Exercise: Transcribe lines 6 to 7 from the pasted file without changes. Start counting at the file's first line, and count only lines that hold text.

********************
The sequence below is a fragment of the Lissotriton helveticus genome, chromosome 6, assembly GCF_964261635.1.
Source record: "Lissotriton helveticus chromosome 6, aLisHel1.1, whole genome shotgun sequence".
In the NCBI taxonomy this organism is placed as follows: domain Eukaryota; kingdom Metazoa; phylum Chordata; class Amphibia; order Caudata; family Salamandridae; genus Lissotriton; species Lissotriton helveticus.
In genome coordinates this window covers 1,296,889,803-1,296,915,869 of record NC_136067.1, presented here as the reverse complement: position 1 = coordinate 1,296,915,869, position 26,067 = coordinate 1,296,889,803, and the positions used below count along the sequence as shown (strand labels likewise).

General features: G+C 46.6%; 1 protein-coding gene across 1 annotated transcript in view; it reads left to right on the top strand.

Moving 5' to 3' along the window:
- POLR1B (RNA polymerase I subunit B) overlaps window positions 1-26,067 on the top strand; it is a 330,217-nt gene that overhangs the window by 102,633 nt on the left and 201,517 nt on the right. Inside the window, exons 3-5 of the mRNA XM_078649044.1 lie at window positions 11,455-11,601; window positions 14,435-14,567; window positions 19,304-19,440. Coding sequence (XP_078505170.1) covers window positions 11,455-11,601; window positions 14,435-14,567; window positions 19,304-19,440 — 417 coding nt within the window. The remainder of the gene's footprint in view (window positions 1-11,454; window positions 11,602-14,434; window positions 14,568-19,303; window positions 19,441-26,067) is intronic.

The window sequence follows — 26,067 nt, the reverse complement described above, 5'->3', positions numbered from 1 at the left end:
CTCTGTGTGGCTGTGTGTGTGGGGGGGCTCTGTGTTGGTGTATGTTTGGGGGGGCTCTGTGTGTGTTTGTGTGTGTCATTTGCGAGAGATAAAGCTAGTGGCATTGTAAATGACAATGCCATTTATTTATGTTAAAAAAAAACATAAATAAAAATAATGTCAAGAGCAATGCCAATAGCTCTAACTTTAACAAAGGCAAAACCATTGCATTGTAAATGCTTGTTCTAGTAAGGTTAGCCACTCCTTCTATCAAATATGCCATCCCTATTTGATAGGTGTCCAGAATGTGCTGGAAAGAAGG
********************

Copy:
Moving 5' to 3' along the window:
- POLR1B (RNA polymerase I subunit B) overlaps window positions 1-26,067 on the top strand; it is a 330,217-nt gene that overhangs the window by 102,633 nt on the left and 201,517 nt on the right. Inside the window, exons 3-5 of the mRNA XM_078649044.1 lie at window positions 11,455-11,601; window positions 14,435-14,567; window positions 19,304-19,440. Coding sequence (XP_078505170.1) covers window positions 11,455-11,601; window positions 14,435-14,567; window positions 19,304-19,440 — 417 coding nt within the window. The remainder of the gene's footprint in view (window positions 1-11,454; window positions 11,602-14,434; window positions 14,568-19,303; window positions 19,441-26,067) is intronic.